Description: Mathilde Bouvel It is a commonly observed phenomenon in enumerative combinatorics thatseveral combinatorial classes share the same enumeration. For any twoclasses which seem to have the same enumeration sequence, a naturalproblem is to prove that it is indeed the case, ideally with abijective proof that allows to map the structure of one class to thatof the other.Such coincidences of enumeration are called Wilf-equivalences in thecontext of pattern-avoiding permutation classes (the definition ofpattern-avoidance will be given during the talk). Wilf-equivalence hasbeen a popular topic in the research on pattern-avoiding permutations,from its beginnings in the seventies until now. It is fair to say thatmost of the works done so far are specific to given pairs ofequi-numerous classes, thus forming a sort of "case-by-case catalogue"of the known Wilf-equivalences.In this talk, we explore a different approach: we are interested indescribing all Wilf-equivalences between permutations classes definedby the avoidance of two patterns: 231 and an additional pattern p(w.l.o.g., we can assume that p itself avoids 231). We will explainthat this is one way of phrasing a seemingly more general (butactually equivalent) question: that of describing allWilf-equivalences between classes of Catalan objects subject to onefurther avoidance restriction. Such classes are denoted Av(A), A beinga Catalan object.Our results, to be presented in the talk, are the following.First, we define an equivalence relation ~ among Catalan objects. Ourmain result is that it refines Wilf-equivalence: if A ~ B, then Av(A)and Av(B) have the same enumeration. The proof is subdivided inseveral cases, and it is bijective in all cases but one. We furtherconjecture that the converse statement holds, i.e., that this relation~ coincides with Wilf-equivalence.Then, we show how to enumerate the number of equivalence classes for~, hereby providing an upper bound on the number of Wilf-equivalenceclasses.It is also interesting to study a special ~-equivalence class, whichcan be understood at a very fine level of details. Our results on this~-class (called the "main" one) unify and generalize several resultsof the literature on Wilf-equivalence.Finally, we explain how our bijective cases in the proof of the maintheorem can often be refined to provide comparison results between theenumerations of classes Av(A) and Av(B) when A and B are notequivalent for ~. A consequence is that the "main" ~-class correspondsto the largest possible enumeration sequence.This is a joint work with Michael Albert (University of Otago), and apreprint is available at arXiv:1407.8261.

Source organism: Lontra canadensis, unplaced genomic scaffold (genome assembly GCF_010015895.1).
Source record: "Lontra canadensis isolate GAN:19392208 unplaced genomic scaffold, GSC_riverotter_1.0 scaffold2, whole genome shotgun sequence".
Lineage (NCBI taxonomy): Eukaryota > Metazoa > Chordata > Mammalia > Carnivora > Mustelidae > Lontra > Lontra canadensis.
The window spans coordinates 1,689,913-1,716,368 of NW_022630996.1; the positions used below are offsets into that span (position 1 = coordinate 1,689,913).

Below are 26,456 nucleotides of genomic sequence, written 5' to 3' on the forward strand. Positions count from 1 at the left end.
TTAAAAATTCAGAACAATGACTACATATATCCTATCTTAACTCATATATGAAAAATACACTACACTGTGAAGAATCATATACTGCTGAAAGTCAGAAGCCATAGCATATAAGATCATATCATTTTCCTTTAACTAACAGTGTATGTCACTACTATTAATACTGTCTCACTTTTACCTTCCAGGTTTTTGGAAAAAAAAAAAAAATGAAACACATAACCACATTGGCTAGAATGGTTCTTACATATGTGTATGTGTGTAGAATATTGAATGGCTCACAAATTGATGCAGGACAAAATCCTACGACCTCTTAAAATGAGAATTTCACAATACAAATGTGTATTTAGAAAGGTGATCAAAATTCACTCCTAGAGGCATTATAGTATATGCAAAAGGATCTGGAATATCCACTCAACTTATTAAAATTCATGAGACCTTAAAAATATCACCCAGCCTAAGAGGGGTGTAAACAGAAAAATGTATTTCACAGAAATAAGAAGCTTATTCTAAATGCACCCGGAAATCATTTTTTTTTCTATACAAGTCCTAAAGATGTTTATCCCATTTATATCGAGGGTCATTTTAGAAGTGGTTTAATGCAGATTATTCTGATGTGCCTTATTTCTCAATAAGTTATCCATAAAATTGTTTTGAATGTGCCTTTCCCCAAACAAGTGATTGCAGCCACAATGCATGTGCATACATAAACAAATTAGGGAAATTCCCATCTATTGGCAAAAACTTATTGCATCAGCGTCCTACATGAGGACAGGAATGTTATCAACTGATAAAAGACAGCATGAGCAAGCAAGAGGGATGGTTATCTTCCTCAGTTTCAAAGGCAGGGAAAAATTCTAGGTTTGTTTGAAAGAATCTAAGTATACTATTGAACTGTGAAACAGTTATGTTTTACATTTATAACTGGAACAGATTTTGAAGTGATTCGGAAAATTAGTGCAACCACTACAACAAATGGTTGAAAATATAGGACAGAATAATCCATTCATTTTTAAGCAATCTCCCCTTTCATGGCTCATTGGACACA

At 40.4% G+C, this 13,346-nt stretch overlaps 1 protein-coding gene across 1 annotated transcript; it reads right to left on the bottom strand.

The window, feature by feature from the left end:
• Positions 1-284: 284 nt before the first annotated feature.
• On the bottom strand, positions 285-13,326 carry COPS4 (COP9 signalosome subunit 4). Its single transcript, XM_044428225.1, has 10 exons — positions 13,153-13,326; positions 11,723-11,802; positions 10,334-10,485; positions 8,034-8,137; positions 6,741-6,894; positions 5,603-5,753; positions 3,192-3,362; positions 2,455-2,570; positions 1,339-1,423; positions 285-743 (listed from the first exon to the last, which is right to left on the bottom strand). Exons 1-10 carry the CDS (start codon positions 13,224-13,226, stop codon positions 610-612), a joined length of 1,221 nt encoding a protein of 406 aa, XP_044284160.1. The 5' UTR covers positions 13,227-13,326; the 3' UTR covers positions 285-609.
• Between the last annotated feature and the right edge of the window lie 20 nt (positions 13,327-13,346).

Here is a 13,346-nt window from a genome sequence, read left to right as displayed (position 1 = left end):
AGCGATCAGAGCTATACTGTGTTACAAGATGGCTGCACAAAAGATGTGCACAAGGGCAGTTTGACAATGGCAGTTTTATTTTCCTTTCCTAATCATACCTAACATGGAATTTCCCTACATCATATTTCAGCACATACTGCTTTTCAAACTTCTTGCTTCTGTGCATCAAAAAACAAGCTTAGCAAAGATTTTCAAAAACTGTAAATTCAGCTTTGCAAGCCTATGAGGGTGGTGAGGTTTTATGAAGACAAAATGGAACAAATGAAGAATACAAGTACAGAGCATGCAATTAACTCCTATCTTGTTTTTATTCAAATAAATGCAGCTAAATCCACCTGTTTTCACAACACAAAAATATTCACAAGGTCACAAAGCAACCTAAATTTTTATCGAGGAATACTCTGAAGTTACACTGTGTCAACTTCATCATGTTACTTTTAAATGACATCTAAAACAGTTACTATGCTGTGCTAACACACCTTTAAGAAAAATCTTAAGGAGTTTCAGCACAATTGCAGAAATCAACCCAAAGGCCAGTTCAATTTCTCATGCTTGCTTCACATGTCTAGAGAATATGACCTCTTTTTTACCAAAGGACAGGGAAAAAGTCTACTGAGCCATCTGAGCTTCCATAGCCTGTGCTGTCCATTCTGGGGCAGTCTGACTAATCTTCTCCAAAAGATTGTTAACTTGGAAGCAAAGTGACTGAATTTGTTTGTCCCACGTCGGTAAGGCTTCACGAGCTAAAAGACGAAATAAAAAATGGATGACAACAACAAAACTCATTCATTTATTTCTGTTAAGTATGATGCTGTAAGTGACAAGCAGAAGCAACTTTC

Jeudi 23 Octobre